The problem, in the minds of the disciples, is that Jesus just acknowledged to them that he IS the Messiah. And this is not what Messiah is supposed to do. Now there were some passages, like Isaiah 52-53, that described the suffering of the Messiah. But in the first century, most Jews explained those away by saying they were really about someone else. Or they just ignored them altogether. They wanted a heroic, conquering Messiah, one who would crush their enemies and bring in a new, golden age of peace and prosperity. A dying Messiah just didn’t fit.

So Peter takes Jesus aside to set him straight. No doubt, Peter is motivated by his love for Jesus, as well as his messianic hopes. The problem is that he is out of place. He is in front of Jesus, rebuking him and correcting him. The place of a disciple is behind the teacher, following him, learning from him, and imitating him.

“Get away from me, Satan. You are only seeing things from a worldly point of view.” The great lie of the world is to say that we can have it all, if we’re just willing to make a few, small compromises. If we’ll just compromise our integrity, our honor, our faithfulness, our sense of compassion; then we can have it all. And it’s a lie.

So Jesus calls the crowd to come and hear what it takes to follow him:

First, deny yourself. Say “no” to yourself. Don’t indulge your self-centered desires. Seek God’s will and not your own.

Second, carry the cross. This means to accept the death penalty. The Romans forced criminals condemned to death to carry their own cross to the place of execution. Accept the death of yourself so that you too can say, “I no longer live, but it is Christ who lives in me.”

“If you try to keep your life, you will lose it.” Here’s the thing about life: We can’t keep it. We can’t save it. We can only spend it. The question is, “How are we spending it? What are we pouring it into? Something that will last or not?”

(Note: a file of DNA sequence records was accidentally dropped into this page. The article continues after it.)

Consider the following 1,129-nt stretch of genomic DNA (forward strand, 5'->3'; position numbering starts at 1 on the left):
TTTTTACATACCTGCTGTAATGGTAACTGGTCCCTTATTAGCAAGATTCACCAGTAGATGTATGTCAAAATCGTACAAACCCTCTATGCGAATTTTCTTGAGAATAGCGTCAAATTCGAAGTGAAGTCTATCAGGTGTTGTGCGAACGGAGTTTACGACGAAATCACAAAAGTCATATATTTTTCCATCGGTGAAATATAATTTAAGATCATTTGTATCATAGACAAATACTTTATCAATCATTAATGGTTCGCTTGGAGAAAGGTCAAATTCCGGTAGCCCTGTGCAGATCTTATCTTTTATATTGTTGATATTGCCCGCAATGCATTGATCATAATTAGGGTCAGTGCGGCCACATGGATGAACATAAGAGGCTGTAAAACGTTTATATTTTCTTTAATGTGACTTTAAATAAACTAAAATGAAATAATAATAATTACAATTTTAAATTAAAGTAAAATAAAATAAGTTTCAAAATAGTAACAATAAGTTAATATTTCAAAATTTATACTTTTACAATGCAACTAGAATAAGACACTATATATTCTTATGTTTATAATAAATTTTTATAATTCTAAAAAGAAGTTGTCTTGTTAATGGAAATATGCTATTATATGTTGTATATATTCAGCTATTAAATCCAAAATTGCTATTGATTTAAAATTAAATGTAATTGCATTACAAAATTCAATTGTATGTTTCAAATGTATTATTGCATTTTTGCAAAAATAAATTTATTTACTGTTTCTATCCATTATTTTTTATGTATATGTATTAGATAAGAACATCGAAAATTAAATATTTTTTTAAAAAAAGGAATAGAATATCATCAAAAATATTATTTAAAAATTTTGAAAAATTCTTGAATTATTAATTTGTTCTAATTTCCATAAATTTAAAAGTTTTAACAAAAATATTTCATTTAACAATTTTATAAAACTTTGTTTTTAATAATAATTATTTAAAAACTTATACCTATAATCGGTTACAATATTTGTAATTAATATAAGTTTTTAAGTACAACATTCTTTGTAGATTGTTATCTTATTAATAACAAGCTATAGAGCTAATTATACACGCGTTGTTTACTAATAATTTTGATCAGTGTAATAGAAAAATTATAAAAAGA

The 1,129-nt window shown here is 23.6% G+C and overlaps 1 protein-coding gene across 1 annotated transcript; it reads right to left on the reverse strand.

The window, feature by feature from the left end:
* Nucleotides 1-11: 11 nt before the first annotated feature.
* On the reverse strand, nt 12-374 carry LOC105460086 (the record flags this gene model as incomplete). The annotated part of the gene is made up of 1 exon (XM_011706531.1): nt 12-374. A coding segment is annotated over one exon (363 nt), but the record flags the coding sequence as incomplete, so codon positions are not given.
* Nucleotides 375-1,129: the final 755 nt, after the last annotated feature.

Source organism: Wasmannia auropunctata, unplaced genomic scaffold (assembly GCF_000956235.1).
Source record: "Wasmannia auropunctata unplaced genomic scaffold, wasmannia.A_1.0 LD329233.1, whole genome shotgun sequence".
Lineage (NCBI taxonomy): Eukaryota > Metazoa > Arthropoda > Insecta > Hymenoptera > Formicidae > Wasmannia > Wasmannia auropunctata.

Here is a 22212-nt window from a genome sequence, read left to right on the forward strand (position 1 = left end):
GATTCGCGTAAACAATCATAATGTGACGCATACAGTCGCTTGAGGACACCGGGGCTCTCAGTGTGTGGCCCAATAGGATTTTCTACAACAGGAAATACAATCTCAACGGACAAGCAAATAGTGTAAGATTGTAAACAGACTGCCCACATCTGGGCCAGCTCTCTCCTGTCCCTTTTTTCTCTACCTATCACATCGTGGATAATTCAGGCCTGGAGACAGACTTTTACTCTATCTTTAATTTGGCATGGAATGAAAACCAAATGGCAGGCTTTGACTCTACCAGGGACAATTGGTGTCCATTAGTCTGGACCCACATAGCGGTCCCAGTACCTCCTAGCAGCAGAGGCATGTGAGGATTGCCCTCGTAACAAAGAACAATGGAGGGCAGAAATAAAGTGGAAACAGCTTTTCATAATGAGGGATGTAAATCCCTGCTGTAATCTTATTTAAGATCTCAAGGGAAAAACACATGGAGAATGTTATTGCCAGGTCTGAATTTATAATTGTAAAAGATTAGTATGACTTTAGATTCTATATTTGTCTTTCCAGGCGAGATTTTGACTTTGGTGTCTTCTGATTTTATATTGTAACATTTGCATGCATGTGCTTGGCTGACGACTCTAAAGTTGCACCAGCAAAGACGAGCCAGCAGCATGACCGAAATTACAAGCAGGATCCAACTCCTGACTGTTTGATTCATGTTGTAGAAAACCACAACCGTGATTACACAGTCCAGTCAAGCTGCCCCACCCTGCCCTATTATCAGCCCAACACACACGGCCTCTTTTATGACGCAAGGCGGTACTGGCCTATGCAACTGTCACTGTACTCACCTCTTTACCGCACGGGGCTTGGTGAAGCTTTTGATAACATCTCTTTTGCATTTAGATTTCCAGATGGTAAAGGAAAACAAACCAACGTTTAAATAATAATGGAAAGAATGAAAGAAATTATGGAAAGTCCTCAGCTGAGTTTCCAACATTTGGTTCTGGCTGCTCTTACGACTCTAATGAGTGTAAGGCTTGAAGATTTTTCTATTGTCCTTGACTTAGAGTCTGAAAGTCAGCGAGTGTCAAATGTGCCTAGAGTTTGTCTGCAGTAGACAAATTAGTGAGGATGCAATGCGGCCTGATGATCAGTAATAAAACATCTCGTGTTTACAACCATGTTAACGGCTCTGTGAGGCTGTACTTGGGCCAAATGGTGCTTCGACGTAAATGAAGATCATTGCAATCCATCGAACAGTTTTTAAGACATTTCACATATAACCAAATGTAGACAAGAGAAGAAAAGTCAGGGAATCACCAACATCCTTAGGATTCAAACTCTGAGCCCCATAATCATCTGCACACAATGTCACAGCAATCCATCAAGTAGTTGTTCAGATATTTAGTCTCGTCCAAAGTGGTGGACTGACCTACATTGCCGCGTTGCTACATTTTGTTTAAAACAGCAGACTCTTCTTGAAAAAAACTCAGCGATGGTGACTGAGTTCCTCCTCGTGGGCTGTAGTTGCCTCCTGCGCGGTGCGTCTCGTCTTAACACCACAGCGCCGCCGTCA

“Even if you gain the whole world, what good is it?” You can’t take it with you. The most precious thing we have is our eternal soul. It is a wise transaction to give up one’s life in this temporary world if it means we can keep it in the eternal world to come.

If we deny Jesus in this life, then he will deny us in the life to come. If we’re ashamed to stand with him now, then he will be ashamed of us when he comes in his glory.

I think it’s important to remember that Jesus is not asking us to do anything he did not already do. When we do these things, we are “following him,” that is we are imitating his example. Jesus denied himself and carried the cross. He may have wished for that cup to be removed from him, but in the end, he said, “Your will be done.”

And Jesus deceives no one about the cost of discipleship. In the first century, many Jews knew there were prophecies about great suffering for God’s people before the Day of the Lord. But again, those prophecies were often overlooked or explained away. Jesus makes it clear that to follow him may mean to suffer and even to be killed. Many of the first readers of Mark’s Gospel were Roman Christians who died in the persecution carried out by Caesar Nero. Even those who did not die often lost family connections or their means of income for belonging to a “strange and foreign religion.”

Jesus makes it clear that there is a cost to follow him. In the darkest days for Britain in World War II, Winston Churchill told the nation that under his leadership, he could offer them nothing but “blood, toil, tears, and sweat.” Giuseppe Garibaldi, the Italian general who led the nation in its war of independence, said to those who would follow him, “I have nothing to offer you but hunger and thirst, hardship and death; but I call on those who love their country to follow me.”

Christ has far more to offer us in the life to come. But to follow him in this life means self-denial, and possibly rejection, and maybe even suffering and death. But he calls on those who love him to follow.